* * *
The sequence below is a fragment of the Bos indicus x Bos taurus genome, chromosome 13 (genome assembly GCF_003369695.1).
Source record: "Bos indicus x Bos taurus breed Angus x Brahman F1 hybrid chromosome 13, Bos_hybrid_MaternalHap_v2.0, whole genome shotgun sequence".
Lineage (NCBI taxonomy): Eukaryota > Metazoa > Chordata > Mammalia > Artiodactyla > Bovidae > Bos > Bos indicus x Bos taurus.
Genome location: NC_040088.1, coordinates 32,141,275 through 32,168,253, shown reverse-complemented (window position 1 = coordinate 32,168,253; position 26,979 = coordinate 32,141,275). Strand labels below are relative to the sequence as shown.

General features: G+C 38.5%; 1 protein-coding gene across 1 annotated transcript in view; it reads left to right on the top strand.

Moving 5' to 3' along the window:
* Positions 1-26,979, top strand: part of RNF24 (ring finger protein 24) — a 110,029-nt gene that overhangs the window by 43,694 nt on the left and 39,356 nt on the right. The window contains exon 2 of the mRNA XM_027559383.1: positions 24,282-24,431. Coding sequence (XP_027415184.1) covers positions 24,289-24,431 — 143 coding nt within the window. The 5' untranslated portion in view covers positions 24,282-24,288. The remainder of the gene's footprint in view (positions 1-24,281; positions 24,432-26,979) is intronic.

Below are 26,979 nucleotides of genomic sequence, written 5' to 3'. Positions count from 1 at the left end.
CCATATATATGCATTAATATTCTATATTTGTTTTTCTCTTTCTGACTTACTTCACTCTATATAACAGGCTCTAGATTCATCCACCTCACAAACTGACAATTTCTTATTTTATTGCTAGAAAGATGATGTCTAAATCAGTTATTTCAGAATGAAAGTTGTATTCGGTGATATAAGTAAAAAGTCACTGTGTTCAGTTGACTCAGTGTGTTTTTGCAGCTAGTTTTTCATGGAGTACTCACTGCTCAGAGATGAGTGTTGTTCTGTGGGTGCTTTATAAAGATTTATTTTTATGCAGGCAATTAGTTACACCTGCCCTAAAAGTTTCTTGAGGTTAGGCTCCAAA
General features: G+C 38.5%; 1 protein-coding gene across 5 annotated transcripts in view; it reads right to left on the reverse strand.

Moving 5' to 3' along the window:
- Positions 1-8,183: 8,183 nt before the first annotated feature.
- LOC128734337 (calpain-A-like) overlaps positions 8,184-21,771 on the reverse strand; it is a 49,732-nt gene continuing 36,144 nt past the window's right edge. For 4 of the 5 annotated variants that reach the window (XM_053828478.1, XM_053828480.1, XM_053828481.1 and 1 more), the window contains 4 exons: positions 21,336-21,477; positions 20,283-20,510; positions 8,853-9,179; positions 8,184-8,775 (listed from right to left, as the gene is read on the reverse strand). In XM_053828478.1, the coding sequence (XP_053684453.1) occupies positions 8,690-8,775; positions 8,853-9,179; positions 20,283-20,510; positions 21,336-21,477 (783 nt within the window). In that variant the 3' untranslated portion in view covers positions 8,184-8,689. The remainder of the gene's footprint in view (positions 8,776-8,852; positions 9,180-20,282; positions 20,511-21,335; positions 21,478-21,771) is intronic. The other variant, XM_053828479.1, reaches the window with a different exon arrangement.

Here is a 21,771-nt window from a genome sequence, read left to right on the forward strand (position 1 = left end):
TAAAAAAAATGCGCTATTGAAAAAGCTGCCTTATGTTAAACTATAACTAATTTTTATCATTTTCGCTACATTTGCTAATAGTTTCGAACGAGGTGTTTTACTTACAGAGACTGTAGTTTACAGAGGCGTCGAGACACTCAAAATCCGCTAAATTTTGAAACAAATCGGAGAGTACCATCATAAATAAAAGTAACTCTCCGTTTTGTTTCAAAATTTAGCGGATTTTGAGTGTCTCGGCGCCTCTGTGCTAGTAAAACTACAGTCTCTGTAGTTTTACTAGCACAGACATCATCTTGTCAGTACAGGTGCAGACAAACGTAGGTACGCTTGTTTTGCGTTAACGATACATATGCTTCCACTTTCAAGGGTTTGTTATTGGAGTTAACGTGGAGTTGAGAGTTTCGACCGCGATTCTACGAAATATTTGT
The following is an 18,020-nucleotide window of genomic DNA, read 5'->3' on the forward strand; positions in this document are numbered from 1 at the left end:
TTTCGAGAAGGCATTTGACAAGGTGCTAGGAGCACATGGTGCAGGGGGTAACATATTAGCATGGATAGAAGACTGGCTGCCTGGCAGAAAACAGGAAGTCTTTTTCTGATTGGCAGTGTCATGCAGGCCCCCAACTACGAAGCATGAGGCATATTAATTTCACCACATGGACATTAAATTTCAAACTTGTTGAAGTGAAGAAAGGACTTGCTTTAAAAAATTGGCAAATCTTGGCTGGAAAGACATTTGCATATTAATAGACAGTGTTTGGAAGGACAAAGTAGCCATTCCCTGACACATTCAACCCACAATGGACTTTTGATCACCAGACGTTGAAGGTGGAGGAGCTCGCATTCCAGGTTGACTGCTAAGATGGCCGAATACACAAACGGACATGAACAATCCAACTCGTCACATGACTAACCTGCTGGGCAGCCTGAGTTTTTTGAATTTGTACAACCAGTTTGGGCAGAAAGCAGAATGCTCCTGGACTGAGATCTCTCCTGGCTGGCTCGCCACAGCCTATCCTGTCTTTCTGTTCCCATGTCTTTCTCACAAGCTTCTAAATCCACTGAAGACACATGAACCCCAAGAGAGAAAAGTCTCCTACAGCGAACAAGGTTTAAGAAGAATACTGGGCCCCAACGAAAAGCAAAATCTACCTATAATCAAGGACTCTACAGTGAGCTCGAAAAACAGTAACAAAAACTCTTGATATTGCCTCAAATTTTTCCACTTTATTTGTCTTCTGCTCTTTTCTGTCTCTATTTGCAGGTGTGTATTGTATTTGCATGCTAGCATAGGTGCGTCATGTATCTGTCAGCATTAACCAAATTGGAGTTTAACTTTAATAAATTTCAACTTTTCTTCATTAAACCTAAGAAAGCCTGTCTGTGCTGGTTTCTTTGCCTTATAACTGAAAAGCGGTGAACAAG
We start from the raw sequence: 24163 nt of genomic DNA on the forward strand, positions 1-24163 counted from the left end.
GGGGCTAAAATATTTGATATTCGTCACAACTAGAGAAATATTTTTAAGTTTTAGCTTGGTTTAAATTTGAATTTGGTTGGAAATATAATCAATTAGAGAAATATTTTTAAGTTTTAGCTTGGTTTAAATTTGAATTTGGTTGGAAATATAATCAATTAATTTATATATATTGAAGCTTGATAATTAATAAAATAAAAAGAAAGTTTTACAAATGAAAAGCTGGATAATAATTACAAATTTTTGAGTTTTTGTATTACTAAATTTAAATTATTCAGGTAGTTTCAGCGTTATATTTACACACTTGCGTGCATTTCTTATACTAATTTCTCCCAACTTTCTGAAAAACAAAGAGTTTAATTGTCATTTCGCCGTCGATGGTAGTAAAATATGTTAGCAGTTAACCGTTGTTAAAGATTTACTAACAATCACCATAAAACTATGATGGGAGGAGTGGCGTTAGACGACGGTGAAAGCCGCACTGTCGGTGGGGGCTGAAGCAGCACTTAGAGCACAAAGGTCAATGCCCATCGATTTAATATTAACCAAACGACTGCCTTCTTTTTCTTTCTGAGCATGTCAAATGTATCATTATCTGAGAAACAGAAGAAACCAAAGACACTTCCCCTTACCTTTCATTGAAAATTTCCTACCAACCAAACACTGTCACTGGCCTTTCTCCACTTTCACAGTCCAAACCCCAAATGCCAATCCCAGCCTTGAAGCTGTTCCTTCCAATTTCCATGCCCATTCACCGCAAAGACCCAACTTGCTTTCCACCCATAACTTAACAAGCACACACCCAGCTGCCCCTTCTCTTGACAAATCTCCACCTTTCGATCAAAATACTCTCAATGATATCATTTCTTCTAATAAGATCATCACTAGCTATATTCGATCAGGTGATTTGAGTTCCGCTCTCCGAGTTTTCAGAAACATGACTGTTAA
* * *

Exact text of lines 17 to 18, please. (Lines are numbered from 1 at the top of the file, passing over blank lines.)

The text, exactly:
TTTCGAGAAGGCATTTGACAAGGTGCTAGGAGCACATGGTGCAGGGGGTAACATATTAGCATGGATAGAAGACTGGCTGCCTGGCAGAAAACAGGAAGTCTTTTTCTGATTGGCAGTGTCATGCAGGCCCCCAACTACGAAGCATGAGGCATATTAATTTCACCACATGGACATTAAATTTCAAACTTGTTGAAGTGAAGAAAGGACTTGCTTTAAAAAATTGGCAAATCTTGGCTGGAAAGACATTTGCATATTAATAGACAGTGTTTGGAAGGACAAAGTAGCCATTCCCTGACACATTCAACCCACAATGGACTTTTGATCACCAGACGTTGAAGGTGGAGGAGCTCGCATTCCAGGTTGACTGCTAAGATGGCCGAATACACAAACGGACATGAACAATCCAACTCGTCACATGACTAACCTGCTGGGCAGCCTGAGTTTTTTGAATTTGTACAACCAGTTTGGGCAGAAAGCAGAATGCTCCTGGACTGAGATCTCTCCTGGCTGGCTCGCCACAGCCTATCCTGTCTTTCTGTTCCCATGTCTTTCTCACAAGCTTCTAAATCCACTGAAGACACATGAACCCCAAGAGAGAAAAGTCTCCTACAGCGAACAAGGTTTAAGAAGAATACTGGGCCCCAACGAAAAGCAAAATCTACCTATAATCAAGGACTCTACAGTGAGCTCGAAAAACAGTAACAAAAACTCTTGATATTGCCTCAAATTTTTCCACTTTATTTGTCTTCTGCTCTTTTCTGTCTCTATTTGCAGGTGTGTATTGTATTTGCATGCTAGCATAGGTGCGTCATGTATCTGTCAGCATTAACCAAATTGGAGTTTAACTTTAATAAATTTCAACTTTTCTTCATTAAACCTAAGAAAGCCTGTCTGTGCTGGTTTCTTTGCCTTATAACTGAAAAGCGGTGAACAAG
We start from the raw sequence: 24163 nt of genomic DNA on the forward strand, positions 1-24163 counted from the left end.